A few cities – including Tokyo, Osaka, Kōbe and Sapporo – have cycle-share schemes. They can be a little tricky to use, usually requiring advance registration online; follow the online directions. Many Japanese use bicycles to get around cities; by law, bicycles should be ridden on the road but many people use the pavements. Cycle lanes are pretty much non-existent. Drivers (and pedestrians) are generally courteous. In cities, bicycles should be parked at ports or designated bicycle parking areas.

Many tourist areas have bicycles for hire. These are almost always heavy-framed, single-speed shopping bikes, though some places have electric bicycles; child-sized bicycles are rarely available. They may be free as part of a local tourism initiative; otherwise private businesses, usually in the vicinity of train stations, rent them out for about ¥1000 (US$9) per day. Ask at the local tourist information center. Many youth hostels also have bicycles to rent or borrow.

Helmets are mandatory for children 12 years and under. Unless road touring, adults rarely wear them so rental shops don't provide them (unless they offer children's bicycles; then helmets for children will be included in the rental).

It is difficult to rent touring bicycles in Japan; Cycle Osaka is one operator that offers them. To take a bicycle on a train, it needs to be broken down and stored in a bike bag.

Boat and ferry rides can be slow but memorable

Ferries are pretty much never the cheapest way to get anywhere and are always the least time-efficient, but the boat rides themselves can be memorable: long-haul ferries in Japan have communal bathhouses, dining halls and even karaoke rooms.

On overnight ferries, 2nd-class travel means sleeping in common rooms on plastic mats or the floor; however, you can pay a little extra to upgrade to a dorm room (or a lot extra for a suite). Most major ferry companies have English websites for booking tickets; otherwise, book through a travel agency like JTB.

A man in a wheelchair is helped onto a bus, via a temporary ramp, in Nara, Japan.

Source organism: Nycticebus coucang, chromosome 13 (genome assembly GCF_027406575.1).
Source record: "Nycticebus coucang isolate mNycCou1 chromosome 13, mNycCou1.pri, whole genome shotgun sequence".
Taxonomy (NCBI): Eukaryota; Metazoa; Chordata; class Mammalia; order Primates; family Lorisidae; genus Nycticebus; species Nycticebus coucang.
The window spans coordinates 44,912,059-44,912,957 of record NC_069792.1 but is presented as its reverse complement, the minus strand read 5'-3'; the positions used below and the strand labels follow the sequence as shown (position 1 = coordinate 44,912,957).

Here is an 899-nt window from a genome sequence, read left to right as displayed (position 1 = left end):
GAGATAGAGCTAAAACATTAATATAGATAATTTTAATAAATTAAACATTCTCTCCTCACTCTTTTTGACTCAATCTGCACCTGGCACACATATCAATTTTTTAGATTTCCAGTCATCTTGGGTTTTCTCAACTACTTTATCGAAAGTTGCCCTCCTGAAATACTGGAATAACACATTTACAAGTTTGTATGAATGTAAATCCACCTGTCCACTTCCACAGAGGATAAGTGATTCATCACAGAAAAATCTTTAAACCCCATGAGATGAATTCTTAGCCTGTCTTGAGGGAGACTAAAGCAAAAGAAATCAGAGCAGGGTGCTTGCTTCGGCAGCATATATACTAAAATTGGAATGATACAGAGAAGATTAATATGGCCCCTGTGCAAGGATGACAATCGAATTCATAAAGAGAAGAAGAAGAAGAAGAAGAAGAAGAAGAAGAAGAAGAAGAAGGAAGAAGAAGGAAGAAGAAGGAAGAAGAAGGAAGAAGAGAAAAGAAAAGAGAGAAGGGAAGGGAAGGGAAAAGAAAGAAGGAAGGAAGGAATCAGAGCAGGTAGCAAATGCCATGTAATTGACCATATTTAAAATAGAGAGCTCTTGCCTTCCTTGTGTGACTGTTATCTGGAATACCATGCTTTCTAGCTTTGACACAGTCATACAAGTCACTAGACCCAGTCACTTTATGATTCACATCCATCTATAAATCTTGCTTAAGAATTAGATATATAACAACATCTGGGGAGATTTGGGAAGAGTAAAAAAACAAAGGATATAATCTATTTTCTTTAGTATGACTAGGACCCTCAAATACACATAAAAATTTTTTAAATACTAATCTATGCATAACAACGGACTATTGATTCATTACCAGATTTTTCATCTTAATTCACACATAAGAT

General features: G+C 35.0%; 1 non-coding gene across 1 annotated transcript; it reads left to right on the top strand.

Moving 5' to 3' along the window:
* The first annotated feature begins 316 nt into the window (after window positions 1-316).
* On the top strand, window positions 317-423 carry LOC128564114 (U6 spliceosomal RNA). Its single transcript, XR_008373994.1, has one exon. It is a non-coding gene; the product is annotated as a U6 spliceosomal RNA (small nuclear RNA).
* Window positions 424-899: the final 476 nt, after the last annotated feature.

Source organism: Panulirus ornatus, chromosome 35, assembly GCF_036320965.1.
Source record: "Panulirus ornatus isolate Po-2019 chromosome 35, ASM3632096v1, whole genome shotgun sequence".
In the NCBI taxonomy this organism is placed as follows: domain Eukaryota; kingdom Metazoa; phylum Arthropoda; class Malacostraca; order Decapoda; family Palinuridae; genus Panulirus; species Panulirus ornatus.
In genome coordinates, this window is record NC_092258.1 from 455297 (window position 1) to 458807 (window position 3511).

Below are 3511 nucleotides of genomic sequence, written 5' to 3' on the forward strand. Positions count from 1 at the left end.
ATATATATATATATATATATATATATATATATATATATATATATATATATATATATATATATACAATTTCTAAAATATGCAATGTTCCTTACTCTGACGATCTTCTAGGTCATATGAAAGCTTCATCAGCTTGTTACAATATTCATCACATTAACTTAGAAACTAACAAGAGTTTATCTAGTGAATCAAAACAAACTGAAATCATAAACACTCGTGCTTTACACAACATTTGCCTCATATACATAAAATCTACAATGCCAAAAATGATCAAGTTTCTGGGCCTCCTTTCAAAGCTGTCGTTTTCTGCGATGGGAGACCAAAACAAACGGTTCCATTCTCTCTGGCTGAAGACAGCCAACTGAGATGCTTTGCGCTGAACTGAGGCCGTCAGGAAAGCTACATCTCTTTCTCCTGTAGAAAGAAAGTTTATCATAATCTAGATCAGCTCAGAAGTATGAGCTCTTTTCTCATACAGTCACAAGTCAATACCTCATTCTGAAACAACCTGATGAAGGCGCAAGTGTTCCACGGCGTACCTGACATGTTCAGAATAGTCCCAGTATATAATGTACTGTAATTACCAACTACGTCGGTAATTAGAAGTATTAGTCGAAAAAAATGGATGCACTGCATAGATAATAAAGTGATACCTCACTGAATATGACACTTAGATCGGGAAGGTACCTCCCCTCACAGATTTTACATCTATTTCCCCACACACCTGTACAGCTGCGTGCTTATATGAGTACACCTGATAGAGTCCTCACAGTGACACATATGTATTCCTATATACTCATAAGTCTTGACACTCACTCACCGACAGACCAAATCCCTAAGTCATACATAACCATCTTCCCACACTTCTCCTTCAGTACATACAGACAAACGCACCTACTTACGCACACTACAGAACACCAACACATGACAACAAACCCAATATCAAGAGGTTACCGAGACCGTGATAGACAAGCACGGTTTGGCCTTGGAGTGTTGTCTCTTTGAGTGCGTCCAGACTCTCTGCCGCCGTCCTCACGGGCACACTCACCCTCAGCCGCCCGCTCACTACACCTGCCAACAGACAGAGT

Japan gets mixed marks when it comes to accessibility but you'll find staff trying their best to be helpful © coward_lion / Getty Images

There's a mixed approach to accessible transportation in Japan

Japan gets mixed marks in terms of accessibility, or what is called bariafurī (barrier-free; バリアフリー) in Japanese. You'll find most service staff will go out of their way to be helpful, even if they don't speak much English. In cities, train stations usually have lifts and station staff will help you on and off the train with a temporary slope. Rural stations are harder to navigate.

Across the board, newer buildings are likely to have access ramps and wheelchair-accessible toilets. Major sights are often accessible, even if not obviously so: Shrines and temples, for example, often have back entrances with ramps. That said, what is considered "accessible" at many sights might still mean steep slopes or long gravel paths.

A fair number of hotels, from the higher end of midrange and above, offer a barrier-free room or two (book well in advance); note that what constitutes barrier-free is not always consistent, so check the details carefully. Should you decide upon arrival that a wheelchair (車いす; kuruma isu) would be helpful, hotel staff can help you rent one.

Some downsides: Many neighborhoods in Japanese cities lack pavements, and restaurants are often too cramped to accommodate diners in wheelchairs. Look for shōtengai (商店街; market streets), which are often pedestrian-only, covered arcades; most cities have them.

Accessible Japan is the best resource; it produces an ebook with lots of detail. Additionally, download Lonely Planet’s free Accessible Travel guide for more information.

Introducing Japan

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This article was first published April 2021 and updated March 2022